The Canadian industry

[74] In addition to the complainant, there are six other confirmed producers of UDS in Canada and 40 other potential producers of UDS in Canada that were identified by the complainant and the CBSA.

[75] The complainant provided letters of support from producers EQ3, Fornirama, El Ran, and Jaymar.Note de bas de page 19

[76] The CBSA received six complete responses to the Standing RFIs from EQ3, Jaymar, Fornirama, El Ran, Creative Custom Furnishings, and Huppé Meubles Inc., which included information on the their total production of like goods in Canada. EQ3, Jaymar, Fornirama, El Ran, and Creative Custom Furnishings indicated that they support the complaint, while Huppé Meubles Inc. indicated that it is neutral to the complaint.

[77] The complainant and the supporting producers account for the vast majority of the domestic production of like goods.

Imports into Canada

[78] During the final phase of the investigations, the CBSA refined the estimated volume and value of imports based on information received from exporters and importers.

[79] The following table presents the CBSA’s analysis of imports of UDS for purposes of the final determinations:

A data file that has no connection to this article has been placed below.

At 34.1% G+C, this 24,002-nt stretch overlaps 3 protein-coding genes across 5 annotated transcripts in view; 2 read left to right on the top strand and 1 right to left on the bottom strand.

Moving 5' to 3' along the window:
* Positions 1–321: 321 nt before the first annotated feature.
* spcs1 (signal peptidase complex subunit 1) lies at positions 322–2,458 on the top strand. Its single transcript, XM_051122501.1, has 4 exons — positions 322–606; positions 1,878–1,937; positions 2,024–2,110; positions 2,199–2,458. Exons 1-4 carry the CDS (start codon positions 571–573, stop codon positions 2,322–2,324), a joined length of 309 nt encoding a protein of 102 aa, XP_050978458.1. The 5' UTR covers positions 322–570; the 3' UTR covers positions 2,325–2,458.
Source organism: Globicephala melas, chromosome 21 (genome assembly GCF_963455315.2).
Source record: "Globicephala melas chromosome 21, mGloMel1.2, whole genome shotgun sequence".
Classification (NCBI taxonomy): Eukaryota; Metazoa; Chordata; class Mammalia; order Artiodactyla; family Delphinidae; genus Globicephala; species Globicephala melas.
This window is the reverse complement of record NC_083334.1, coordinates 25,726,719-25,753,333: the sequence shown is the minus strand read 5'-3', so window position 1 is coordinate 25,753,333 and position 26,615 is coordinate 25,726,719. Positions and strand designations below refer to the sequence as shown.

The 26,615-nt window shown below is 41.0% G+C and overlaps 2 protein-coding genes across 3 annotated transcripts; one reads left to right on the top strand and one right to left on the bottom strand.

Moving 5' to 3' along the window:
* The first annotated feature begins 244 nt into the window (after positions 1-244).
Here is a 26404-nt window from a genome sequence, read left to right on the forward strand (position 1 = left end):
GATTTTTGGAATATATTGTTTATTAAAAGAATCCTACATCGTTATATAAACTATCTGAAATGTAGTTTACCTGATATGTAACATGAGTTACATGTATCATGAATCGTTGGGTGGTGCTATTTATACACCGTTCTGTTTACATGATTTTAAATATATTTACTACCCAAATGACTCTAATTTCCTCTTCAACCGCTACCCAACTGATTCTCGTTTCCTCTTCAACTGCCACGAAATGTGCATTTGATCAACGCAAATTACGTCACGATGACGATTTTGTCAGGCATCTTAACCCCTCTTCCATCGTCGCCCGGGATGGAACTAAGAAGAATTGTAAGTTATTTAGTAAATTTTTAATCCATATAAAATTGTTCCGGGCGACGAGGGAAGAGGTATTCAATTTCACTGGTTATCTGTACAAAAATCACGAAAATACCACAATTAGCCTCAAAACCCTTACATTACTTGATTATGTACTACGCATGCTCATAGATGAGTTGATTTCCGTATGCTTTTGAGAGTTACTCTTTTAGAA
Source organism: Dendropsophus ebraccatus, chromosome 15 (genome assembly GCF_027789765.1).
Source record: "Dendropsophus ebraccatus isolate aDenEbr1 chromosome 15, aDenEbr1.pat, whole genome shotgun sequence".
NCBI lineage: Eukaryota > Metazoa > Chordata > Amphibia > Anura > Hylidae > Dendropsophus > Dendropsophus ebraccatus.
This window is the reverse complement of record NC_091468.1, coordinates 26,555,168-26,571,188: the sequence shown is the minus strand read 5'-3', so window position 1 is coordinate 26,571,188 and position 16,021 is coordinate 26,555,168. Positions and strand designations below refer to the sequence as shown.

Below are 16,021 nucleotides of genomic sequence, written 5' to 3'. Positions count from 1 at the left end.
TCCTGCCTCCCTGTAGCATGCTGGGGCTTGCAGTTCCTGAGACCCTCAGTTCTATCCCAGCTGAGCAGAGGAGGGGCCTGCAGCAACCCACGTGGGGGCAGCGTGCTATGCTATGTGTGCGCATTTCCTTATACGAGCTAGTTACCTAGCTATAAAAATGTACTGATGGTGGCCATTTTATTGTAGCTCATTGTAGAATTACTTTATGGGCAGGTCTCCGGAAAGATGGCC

Import volumes of UDS
(June 1, 2019 to November 30, 2020)
Country % of total import volumeNote de bas de page 20
China 58.37%
Vietnam 8.43%
All other countries 33.20%
Total imports 100.00%

Investigation process

[80] Regarding the dumping investigation, information was requested from all known exporters, producers, vendors and importers, concerning shipments of UDS released into Canada during the POI.

[81] Regarding the subsidy investigation, information related to potential actionable subsidies was requested from all known and potential exporters and producers in China and Vietnam. Information was also requested from the GOC and the GOV concerning financial contributions made to exporters or producers of UDS released into Canada during the POI. The GOC and the GOV were also requested to forward the RFIs to all subordinate levels of government that had jurisdiction over the exporters.

[82] Regarding the PMS allegation, questions concerning the existence of a PMS were added to the Dumping RFIs. Additionally, information related to the UDS market was requested from the GOC and the GOV.

[83] The GOC, the GOV, and the exporters/producers were also notified that failure to submit all required information and documentation, including non‑confidential versions, failure to comply with all instructions contained in the RFI, failure to permit verification of any information or failure to provide documentation requested during the verification visits or the desk audits may result in the margin of dumping, the amount of subsidy and the assessment of dumping and/or countervailing duties on subject goods being based on facts available to the CBSA. Further, they were notified that a determination on the basis of facts available could be less favorable to them than if complete and verifiable information was made available.